The other day Bryce tried to use Explorer’s Send To Compressed (zipped) Folder feature, seen below, to package up his latest Process Monitor source code updates to send me.
Instead of presenting compression progress dialog followed by an opportunity to edit the name of resulting compressed file, Explorer aborted the compression with this error:
Bryce was perplexed. The error didn’t seem to make any sense because he obviously had read permission to the files in the selection, which he’d just finished editing, and compressing files shouldn’t involve some kind of search that could result in a file not being found. He retried the compression operation, but got the same error, this time after a different number of files had finished compressing.
I happened to walk into his office at this point and he showed me the behavior by trying a few more times, all with the same outcome. Now both of us were perplexed. It was time to investigate, and the tool we called on for the job was, somewhat ironically, Process Monitor.
We launched Process Monitor, reproduced the failure, stopped the capture, and scanned through the thousands of operations in the trace looking for errors. We saw a slew of NOT FOUND errors near the start of the log, which are the generally innocuous result of an application checking for the pre-existence of a file. In fact, there were literally hundreds of them near the beginning of the log, all of which were queries for the file into which the compressed files would be placed:
That was disturbing, but not directly related to our troubleshooting effort, so I filed it away to look at later.
Several hundred events into the trace later we came across a SHARING VIOLATION error that bore a closer look:
When a process opens a file it can specify if and how it wants to share the file with other processes while it has the file opened. The three types of sharing are read, write and delete, and each is represented with a flag that a process passes to the CreateFile API. In the operation that failed, Explorer didn’t pass any of the flags, indicating that it didn’t want to share the file, as seen in the ShareMode field:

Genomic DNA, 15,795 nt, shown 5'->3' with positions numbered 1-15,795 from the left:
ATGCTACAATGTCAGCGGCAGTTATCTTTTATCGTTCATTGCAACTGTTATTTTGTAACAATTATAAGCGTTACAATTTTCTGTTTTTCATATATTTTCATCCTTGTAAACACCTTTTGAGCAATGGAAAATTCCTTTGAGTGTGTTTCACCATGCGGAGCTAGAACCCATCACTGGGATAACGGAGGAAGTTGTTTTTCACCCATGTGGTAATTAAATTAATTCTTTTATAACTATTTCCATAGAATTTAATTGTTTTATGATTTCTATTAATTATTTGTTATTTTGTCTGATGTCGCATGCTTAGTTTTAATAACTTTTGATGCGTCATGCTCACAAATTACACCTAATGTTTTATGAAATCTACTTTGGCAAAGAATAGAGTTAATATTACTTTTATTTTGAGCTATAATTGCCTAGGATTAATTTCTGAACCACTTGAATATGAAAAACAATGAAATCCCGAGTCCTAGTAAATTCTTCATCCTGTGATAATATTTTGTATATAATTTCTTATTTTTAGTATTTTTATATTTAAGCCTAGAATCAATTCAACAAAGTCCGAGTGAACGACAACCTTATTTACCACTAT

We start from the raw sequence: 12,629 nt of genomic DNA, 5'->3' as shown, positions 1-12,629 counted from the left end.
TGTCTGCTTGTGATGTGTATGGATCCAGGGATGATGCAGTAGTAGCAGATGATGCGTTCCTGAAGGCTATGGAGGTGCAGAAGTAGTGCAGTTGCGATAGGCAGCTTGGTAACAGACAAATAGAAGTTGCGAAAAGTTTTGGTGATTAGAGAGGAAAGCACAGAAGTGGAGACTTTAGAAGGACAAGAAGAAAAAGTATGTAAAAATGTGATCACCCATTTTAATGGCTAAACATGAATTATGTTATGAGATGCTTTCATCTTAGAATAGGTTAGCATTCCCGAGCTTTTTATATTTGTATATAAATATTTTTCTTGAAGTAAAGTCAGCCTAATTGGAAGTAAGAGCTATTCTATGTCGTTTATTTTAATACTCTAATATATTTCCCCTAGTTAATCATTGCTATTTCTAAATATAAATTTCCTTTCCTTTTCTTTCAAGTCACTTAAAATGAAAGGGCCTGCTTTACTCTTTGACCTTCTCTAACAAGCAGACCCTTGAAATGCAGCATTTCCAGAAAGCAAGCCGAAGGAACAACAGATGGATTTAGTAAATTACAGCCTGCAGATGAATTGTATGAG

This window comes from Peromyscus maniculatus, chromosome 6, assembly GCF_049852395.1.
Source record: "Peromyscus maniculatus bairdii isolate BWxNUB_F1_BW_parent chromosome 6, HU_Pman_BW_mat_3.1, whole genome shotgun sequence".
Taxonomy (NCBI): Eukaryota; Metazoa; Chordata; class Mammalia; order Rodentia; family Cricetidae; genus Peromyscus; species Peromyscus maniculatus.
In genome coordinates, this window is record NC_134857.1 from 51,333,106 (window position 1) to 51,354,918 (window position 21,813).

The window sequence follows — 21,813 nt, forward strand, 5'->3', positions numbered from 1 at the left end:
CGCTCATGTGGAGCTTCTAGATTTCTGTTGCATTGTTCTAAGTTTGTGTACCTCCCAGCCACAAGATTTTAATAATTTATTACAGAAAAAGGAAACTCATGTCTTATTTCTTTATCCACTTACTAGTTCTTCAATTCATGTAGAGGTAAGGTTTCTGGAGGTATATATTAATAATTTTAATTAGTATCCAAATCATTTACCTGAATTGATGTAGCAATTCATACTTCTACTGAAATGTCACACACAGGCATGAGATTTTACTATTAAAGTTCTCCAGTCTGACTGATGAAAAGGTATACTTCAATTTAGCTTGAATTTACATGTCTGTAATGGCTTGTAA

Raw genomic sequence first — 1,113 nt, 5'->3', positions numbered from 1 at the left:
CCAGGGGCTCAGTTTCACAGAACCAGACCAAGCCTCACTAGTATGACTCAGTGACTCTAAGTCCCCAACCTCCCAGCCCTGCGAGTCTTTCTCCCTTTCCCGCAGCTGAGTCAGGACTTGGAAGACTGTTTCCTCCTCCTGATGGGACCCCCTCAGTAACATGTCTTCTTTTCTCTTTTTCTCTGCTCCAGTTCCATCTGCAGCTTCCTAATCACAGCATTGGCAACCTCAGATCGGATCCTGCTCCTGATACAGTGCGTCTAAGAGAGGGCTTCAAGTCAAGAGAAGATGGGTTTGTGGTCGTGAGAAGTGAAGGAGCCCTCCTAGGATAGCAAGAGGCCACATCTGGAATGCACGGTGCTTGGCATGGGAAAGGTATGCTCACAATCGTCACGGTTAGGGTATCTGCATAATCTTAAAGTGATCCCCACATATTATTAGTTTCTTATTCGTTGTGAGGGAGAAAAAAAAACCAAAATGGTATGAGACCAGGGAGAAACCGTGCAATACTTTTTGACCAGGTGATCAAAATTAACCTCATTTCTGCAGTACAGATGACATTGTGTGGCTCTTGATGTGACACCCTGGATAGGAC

For an open to succeed, the sharing mode of the opener must be compatible with the sharing allowed by a process that already has the file opened, so the explanation for the error was that another process already had the file opened.
Looking back at the trace, the open operation immediately preceding the one with the error is an open of the same file by a process named Inort.exe. Inort’s close of the file isn’t visible in the screenshot because it comes long after Explorer’s failed attempt to open the file. That confirmed that Explorer’s unwillingness to share the file conflicted with Inort having the file open, despite the fact that Inort specified read, write and delete sharing in its open of the file.
Process Monitor had closed another case: Inort holding the file open when Explorer tried to open it was the cause of the sharing violation and almost certainly the reason for the misleading error message. Next we had to identify Inort so that we could come up with a fix or workaround. Process Monitor also answered that question with its image tooltip:
eTrust, Computer Associates’ Antivirus scanner, was apparently opening the file to scan it for viruses, but interfering with the operation of Explorer. Antivirus should be invisible to the system, so the error revealed a bug in eTrust. The workaround was for Bryce to set a directory filter that excludes his source directories from real-time scanning.
I couldn’t reproduce the error when I went back to my office, so I suspected that I had a different version of Inoculan on my system than Bryce. Process Monitor’s process page on the event properties dialog for an Inort.exe event showed that Bryce had version 7.01.0192.0001 and I had the more recent 7.01.0501.000:
Why we have different versions isn’t clear since we’re both using images deployed and managed by Microsoft IT, but it appears that Computer Associates has fixed the bug in newer releases.
Now I turned my attention back to the inefficiencies of Explorer’s compression feature. I captured a Process Monitor trace of the compression of a single file and counted the associated operations. Just for this simple case, Explorer opened the target ZIP file 14 times, 12 of those before it had actually created the file and therefore with NOT FOUND results, and performed directory look ups of the target 19 times. It was also redundant with the source file, opening it 28 times and querying the file’s basic properties 17 times. It’s not like Explorer doesn’t give eTrust plenty of opportunities to cause sharing problems.
In order to verify that Explorer itself was at fault, and not some third-party extension, I looked at the stacks of various events by selecting the event and typing Ctrl+K to open the event properties dialog to the stack page:
Zipfldr.dll, the Explorer file compression DLL, was in most of the stack traces, meaning that the compression engine itself was ultimately responsible for the waste. Further, the number of repetitious operations explodes when you compress multiple files. There are clearly easy ways to improve the algorithm, so hopefully we’ll see a more efficient compression engine in Windows 7.
Update: I’ve learned that the compression engine has been updated in Vista SP1 to perform fewer file operations.
On a closing note, if you’d like to catch me at my next public speaking engagement, come to Wintellect’s Devscovery conference in Redmond, August 14-16, where I’m delivering a keynote on Vista kernel changes.